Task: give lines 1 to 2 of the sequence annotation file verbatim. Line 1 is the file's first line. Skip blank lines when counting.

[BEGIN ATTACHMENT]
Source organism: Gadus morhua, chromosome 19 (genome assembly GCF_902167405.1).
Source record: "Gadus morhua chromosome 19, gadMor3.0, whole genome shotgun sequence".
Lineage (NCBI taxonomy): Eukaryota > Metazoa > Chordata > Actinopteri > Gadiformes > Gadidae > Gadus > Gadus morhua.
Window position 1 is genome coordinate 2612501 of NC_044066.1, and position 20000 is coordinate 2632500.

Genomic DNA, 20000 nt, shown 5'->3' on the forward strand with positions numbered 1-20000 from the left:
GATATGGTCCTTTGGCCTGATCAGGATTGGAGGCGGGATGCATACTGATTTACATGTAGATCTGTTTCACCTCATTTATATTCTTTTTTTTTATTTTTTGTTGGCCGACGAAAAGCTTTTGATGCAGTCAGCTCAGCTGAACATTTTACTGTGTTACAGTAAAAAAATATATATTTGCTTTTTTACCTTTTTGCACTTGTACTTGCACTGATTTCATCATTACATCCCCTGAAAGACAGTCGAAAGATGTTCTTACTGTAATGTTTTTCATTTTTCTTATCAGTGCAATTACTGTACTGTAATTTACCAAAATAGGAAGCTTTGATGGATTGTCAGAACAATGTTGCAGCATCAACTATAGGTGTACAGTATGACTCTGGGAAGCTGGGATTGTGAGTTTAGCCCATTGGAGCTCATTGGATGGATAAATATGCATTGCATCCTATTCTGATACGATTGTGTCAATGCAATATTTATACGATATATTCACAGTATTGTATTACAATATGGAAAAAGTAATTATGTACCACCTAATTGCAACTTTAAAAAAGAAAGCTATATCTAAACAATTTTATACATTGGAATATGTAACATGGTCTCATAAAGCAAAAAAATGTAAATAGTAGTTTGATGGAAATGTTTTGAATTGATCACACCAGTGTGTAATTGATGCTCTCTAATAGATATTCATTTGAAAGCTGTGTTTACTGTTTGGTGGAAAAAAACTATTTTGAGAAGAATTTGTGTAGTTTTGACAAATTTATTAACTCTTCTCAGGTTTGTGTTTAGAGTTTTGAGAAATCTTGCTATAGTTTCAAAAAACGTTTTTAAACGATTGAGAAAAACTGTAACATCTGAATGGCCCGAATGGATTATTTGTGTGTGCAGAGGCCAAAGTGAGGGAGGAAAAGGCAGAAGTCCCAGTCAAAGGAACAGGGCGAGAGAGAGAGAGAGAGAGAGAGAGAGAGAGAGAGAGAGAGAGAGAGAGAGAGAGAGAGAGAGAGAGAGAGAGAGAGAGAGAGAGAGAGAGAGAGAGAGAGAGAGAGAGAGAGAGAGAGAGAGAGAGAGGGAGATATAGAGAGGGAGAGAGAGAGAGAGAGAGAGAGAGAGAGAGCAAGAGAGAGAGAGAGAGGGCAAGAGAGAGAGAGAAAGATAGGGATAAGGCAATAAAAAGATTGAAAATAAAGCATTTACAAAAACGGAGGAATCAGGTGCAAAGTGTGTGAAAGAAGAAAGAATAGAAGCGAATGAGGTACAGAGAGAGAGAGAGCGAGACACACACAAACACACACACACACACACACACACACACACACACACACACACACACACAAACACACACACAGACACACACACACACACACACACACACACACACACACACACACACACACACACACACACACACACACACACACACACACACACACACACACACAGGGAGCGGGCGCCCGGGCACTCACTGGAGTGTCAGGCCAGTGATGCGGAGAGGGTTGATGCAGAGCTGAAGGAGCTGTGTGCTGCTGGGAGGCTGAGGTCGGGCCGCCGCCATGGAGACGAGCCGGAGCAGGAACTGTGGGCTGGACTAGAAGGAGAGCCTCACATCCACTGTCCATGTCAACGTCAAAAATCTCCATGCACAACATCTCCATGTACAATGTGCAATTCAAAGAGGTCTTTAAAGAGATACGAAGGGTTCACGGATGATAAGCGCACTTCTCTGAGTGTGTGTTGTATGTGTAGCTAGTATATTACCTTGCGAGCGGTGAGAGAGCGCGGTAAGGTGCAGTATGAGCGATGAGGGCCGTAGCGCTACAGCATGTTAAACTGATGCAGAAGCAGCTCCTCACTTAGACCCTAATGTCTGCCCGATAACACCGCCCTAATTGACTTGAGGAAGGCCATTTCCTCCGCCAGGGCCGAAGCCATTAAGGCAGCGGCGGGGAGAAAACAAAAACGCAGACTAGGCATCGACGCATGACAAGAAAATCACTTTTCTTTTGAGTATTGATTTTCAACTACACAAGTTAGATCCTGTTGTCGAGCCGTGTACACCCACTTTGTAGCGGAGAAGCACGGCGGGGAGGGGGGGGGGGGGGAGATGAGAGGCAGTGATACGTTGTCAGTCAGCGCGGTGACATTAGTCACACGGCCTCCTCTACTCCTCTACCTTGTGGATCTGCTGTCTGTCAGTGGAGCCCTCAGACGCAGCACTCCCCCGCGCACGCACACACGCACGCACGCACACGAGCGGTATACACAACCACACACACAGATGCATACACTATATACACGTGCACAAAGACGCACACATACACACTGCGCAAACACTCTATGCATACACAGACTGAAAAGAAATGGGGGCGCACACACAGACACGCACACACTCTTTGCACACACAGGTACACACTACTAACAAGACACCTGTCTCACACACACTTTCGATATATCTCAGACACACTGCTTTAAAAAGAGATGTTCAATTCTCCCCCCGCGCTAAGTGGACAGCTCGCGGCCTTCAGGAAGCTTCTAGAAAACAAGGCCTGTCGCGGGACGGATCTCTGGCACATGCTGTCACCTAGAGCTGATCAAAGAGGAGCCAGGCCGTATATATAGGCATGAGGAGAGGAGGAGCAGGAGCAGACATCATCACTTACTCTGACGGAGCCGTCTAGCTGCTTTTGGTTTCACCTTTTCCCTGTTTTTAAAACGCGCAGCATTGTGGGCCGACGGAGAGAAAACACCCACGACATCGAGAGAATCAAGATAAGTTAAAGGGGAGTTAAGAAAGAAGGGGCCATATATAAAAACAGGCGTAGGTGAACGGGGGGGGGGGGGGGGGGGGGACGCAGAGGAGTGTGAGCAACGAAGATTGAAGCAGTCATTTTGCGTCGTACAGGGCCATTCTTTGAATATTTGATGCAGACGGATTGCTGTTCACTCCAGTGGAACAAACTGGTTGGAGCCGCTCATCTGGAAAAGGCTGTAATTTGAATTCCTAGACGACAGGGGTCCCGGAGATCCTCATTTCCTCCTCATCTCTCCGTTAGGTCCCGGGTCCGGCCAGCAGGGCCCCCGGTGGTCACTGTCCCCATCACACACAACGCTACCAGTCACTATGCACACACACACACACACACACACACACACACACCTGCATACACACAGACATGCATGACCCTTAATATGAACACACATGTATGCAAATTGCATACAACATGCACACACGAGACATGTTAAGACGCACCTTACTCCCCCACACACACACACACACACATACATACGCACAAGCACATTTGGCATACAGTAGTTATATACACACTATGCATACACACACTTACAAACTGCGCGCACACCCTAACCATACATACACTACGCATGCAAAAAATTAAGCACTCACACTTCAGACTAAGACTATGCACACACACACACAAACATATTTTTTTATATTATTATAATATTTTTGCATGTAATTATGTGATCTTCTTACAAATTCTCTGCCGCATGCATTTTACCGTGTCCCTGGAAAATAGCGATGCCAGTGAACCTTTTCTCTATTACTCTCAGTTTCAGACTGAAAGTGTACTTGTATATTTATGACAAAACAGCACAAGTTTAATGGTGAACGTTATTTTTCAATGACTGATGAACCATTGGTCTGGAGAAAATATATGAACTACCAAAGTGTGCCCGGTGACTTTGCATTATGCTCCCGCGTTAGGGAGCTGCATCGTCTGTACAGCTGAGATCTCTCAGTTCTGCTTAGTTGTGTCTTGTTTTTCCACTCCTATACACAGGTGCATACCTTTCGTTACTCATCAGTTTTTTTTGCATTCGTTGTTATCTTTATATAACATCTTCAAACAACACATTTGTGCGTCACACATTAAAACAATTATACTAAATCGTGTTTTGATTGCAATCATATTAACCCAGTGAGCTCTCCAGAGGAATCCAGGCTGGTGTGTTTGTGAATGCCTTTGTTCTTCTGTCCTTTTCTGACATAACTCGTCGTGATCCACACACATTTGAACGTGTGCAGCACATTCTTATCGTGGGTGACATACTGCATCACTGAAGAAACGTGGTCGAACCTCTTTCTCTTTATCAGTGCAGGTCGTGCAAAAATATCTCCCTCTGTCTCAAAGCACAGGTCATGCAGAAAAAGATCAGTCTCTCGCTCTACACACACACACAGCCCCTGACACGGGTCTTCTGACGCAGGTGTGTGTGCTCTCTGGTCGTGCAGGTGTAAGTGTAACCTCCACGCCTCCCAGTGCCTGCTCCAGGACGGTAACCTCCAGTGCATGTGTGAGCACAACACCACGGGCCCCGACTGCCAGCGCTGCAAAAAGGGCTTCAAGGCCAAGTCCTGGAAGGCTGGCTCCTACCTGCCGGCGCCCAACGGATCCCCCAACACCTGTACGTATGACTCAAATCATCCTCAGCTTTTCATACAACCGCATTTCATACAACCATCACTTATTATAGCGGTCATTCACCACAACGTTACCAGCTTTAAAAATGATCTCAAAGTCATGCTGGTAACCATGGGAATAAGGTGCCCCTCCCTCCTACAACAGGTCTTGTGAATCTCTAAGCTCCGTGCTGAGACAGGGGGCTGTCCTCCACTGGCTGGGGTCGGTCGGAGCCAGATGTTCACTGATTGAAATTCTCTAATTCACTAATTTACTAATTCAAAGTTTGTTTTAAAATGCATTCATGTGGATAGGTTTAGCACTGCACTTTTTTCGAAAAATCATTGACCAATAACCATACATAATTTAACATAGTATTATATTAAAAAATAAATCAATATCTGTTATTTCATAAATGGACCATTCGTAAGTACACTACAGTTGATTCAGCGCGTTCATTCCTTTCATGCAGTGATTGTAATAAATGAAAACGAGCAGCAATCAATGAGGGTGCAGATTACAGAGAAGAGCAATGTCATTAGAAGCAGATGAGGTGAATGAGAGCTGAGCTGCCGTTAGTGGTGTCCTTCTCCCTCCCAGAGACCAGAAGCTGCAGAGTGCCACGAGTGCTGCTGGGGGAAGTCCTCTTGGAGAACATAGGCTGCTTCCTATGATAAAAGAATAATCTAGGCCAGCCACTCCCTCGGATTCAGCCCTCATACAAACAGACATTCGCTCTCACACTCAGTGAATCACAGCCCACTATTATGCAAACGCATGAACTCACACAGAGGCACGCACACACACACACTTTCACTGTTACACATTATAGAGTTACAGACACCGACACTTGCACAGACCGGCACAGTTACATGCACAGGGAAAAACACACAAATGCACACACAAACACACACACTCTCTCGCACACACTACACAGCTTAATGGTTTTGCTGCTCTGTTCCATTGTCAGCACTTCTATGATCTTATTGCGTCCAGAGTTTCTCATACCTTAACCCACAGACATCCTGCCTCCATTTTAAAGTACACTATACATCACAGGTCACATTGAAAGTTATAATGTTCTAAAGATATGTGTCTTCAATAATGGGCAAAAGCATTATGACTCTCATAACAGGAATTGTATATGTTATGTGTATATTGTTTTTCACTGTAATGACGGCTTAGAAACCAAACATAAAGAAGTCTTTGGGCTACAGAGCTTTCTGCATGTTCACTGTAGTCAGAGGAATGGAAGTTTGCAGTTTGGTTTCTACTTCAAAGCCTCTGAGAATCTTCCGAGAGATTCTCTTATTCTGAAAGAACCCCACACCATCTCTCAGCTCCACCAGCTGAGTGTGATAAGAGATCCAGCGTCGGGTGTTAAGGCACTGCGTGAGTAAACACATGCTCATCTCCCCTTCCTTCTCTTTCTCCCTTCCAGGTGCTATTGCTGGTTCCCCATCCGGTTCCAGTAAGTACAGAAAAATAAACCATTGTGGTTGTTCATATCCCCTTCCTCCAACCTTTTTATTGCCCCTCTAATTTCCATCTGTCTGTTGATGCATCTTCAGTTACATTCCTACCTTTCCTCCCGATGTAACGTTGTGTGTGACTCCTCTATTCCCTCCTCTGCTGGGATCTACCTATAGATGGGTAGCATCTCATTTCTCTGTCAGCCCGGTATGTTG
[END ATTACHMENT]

Source organism: Gadus morhua, chromosome 19 (genome assembly GCF_902167405.1).
Source record: "Gadus morhua chromosome 19, gadMor3.0, whole genome shotgun sequence".